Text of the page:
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Pentagon Sees Military Suicide Rates Continue to Rise

Culinary Specialist 3rd Class Adriana Ramirez, attached to U.S. 7th Fleet flagship USS Blue Ridge (LCC-19), attends a candlelight vigil in observance of Suicide Prevention month in 2018. US Navy Photo

THE PENTAGON – The suicide rate among active-duty military personnel has been steadily increasing by an average of 6 percent a year during the past five years, according to a new Department of Defense report released Thursday.

That trend appears to be continuing. The Navy and Marine Corps have both released partial 2019 statistics for the year through September, and the trend suggests the services will record a suicide rate in line with what’s been recorded the past few years.

The Department of Defense Annual Suicide Report for the calendar year 2018 released Thursday is the first such in-depth report created by the department – provides an in-depth look at suicides in all branches of the military.

The partial-year suicide numbers and the Pentagon’s 2018 report come as the Navy mourns three sailors assigned to USS George H. W. Bush (CVN-77) who died by suicide last week. Taken together, the Navy and Marine Corps’ current statistics and the Pentagon’s in-depth look behind the numbers through its new report, provide a stark picture of the complexity military leaders face when trying to decrease the suicide rate.

The bottom line is we have to take a look at what happened,” Rear Adm. Philip Sobeck, the director of the 21st Century Sailor office, said during a media briefing on Thursday. Sobeck’s office leads the Navy’s programs helping sailors and families cope with a variety of issues, such as substance abuse, mental health problems and suicide prevention.

The Navy’s 2018 active-duty suicide rate of 20.1 per 100,000 service members was in line with what the other service branches experienced and is a slight decrease from the Navy’s 2017 rate of 21.4 per 100,000 service members, according to the data from the service.

In comparison, the Marine Corps’ suicide rate among active-duty personnel was 30.7 per 100,000, according to the Marine Corps. The Air Force suicide rate was 18 per 100,000 and the Army suicide rate was 29.8 per 100,000 for the year.

“We’re looking at roughly the same numbers as last year. That trend is unacceptable,” Sobeck said. “So we are looking at every aspect for why that trend continues at least the last three years, and we’re determined to not to allow it to continue the way it’s going.”

In comparison, the national suicide rate also has been trending upward to 14 per 100,000 residents in 2017, the most recent year national data is available. The suicide rate among men between the ages of 25 and 44 was 26.2 per 100,000 in 2016, the most recent year analyzed by the U.S. Centers for Disease Control and Prevention.

The Navy is working to involve leadership at all levels to engage with sailors and identify individuals who might need help, Sobeck said.

The Navy instituted several initiatives to address the increase in suicides among active-duty personnel. The Navy increased training to command leadership, division heads, medical staff, legal staff and chaplains to both spot the types of stressors that lead individuals to consider suicide and engage with individuals in a positive way before they consider suicide.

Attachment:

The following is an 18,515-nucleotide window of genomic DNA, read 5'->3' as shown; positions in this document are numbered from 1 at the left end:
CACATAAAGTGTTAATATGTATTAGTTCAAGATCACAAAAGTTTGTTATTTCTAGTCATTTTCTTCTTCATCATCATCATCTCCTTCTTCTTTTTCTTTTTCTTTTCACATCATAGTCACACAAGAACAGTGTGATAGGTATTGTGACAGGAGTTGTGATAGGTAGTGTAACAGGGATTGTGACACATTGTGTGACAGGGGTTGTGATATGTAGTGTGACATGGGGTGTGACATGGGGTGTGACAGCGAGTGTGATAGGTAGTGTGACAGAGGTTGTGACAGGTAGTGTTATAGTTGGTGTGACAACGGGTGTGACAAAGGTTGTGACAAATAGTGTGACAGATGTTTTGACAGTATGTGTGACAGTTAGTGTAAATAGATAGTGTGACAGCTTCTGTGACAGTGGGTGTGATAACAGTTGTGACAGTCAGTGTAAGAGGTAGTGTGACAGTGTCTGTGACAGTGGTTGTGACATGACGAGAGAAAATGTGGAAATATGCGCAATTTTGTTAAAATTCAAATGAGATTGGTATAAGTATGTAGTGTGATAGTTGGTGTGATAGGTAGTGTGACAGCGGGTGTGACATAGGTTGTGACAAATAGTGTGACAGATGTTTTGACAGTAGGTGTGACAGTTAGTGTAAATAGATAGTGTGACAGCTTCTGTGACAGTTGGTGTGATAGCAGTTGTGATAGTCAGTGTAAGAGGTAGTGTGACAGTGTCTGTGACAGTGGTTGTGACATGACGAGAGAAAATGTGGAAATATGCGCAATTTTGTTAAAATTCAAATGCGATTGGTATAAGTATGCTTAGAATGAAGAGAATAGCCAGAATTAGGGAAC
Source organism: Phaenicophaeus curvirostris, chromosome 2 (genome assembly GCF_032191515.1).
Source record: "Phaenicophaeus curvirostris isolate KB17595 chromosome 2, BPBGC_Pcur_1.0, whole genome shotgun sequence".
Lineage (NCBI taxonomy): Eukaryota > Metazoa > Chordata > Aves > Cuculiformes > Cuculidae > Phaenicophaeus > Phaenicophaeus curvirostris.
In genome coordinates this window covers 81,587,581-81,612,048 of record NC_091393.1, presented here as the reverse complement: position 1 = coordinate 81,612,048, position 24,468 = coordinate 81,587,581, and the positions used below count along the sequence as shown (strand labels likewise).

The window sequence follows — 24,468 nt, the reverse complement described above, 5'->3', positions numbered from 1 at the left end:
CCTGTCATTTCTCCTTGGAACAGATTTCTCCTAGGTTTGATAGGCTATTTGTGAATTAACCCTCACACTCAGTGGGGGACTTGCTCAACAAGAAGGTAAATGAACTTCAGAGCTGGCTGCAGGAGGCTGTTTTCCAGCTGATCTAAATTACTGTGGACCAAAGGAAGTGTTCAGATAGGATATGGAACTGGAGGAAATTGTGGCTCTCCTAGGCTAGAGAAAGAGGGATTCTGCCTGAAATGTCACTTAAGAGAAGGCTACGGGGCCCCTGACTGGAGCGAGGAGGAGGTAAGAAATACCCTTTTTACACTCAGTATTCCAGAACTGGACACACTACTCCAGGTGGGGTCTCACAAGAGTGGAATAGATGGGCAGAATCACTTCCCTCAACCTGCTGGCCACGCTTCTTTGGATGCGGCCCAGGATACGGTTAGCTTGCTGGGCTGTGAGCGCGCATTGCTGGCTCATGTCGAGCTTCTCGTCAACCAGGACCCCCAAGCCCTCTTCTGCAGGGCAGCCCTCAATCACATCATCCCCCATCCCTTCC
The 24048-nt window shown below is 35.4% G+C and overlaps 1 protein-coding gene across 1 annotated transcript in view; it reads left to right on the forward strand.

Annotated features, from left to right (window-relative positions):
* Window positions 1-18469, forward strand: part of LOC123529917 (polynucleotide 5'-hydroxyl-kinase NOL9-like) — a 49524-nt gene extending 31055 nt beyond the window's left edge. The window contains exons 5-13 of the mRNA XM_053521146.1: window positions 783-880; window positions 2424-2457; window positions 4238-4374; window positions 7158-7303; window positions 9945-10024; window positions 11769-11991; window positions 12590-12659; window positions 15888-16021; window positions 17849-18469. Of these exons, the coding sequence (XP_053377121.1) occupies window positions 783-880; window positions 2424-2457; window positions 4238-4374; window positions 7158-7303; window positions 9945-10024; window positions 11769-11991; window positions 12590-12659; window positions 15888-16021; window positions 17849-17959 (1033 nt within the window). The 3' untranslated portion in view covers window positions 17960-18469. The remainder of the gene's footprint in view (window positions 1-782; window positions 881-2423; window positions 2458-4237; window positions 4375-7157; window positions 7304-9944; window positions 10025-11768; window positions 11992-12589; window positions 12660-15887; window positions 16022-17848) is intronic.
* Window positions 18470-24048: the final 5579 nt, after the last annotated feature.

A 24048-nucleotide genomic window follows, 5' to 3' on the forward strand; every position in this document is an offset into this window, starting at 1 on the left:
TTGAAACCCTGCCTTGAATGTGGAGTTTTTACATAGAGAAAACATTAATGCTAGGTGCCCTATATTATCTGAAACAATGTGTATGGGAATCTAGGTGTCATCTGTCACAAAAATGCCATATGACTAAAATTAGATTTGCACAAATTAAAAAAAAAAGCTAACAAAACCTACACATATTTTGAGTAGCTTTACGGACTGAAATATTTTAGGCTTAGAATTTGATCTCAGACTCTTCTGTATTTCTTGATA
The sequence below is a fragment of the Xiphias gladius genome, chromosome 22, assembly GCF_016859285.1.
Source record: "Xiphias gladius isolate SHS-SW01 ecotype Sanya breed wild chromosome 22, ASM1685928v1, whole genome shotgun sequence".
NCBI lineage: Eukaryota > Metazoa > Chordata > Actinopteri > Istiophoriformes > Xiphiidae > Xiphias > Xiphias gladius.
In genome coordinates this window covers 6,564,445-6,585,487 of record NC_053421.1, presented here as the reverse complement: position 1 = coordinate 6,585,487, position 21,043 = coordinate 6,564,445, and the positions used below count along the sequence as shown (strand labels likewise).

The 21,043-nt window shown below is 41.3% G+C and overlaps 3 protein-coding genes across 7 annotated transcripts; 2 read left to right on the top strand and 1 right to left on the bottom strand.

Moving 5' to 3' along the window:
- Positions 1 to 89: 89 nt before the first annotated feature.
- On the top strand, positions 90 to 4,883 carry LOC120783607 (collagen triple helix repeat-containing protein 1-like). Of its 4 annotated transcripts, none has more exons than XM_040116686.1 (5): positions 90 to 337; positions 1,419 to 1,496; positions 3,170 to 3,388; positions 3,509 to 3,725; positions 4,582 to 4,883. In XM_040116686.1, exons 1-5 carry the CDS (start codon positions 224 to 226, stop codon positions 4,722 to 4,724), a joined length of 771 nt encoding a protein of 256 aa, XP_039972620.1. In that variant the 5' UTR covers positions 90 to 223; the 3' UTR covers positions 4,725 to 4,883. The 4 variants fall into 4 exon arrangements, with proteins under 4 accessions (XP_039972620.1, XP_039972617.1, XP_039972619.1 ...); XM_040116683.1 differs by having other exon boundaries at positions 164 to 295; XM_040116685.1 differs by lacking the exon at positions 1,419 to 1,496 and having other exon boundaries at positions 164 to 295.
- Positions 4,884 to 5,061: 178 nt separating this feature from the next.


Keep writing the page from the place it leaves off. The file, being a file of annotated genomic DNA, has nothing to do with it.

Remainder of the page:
The Navy is also increasing access to mental health. To help diminish the stigma surrounding the idea of seeking mental health assistance, the Navy is placing more mental health professionals with crews and providing more off-base and after-hours resources.

Commanding officers, command master chiefs and division heads are all being trained to be aware of stressors. However, Sobeck said the Navy also is leaning heavily on members of the Chief’s Mess to keep an eye on junior enlisted.

“We want the CPOs to address this,” Sobeck said. “We want the chiefs to reach out.”

Throughout the military, service members who died by suicide were primarily enlisted, less than 30 years of age, male, and died by firearm, regardless of component, according to the Pentagon’s new report.

The report outlines the challenges the Pentagon faces when trying to reduce the numbers of military personnel, their spouses and dependents taking their own lives, Elizabeth Van Winkle, the executive director of the Department of Defense office of force resiliency, said during a media briefing Thursday.

For example, in 2012 the department devoted resources to address what was then a high suicide rate among the force. At first, the rate decreased, but it has since increased each year, Van Winkle said. Based on the 2018 report, though, six years later it’s unclear what progress has been made.

“Within the 2012 timeframe we obviously had a number of strategies that we pushed out as well as building that infrastructure for care and support,” Van Winkle said.

Suicide Prevention Resources

The Navy Suicide Prevention Handbook is a guide designed to be a reference for policy requirements, program guidance, and educational tools for commands. The handbook is organized to support fundamental command Suicide Prevention Program efforts in Training, Intervention, Response, and Reporting.

The 1 Small ACT Toolkit helps sailors foster a command climate that supports psychological health. The toolkit includes suggestions for assisting sailors in staying mission ready, recognizing warning signs of increased suicide risk in oneself or others, and taking action to promote safety.

The Lifelink Monthly Newsletter provides recommendations for sailors and families, including how to help survivors of suicide loss and to practice self-care.

The Navy Operational Stress Control Blog “NavStress” provides sailors with content promoting stress navigation and suicide prevention:

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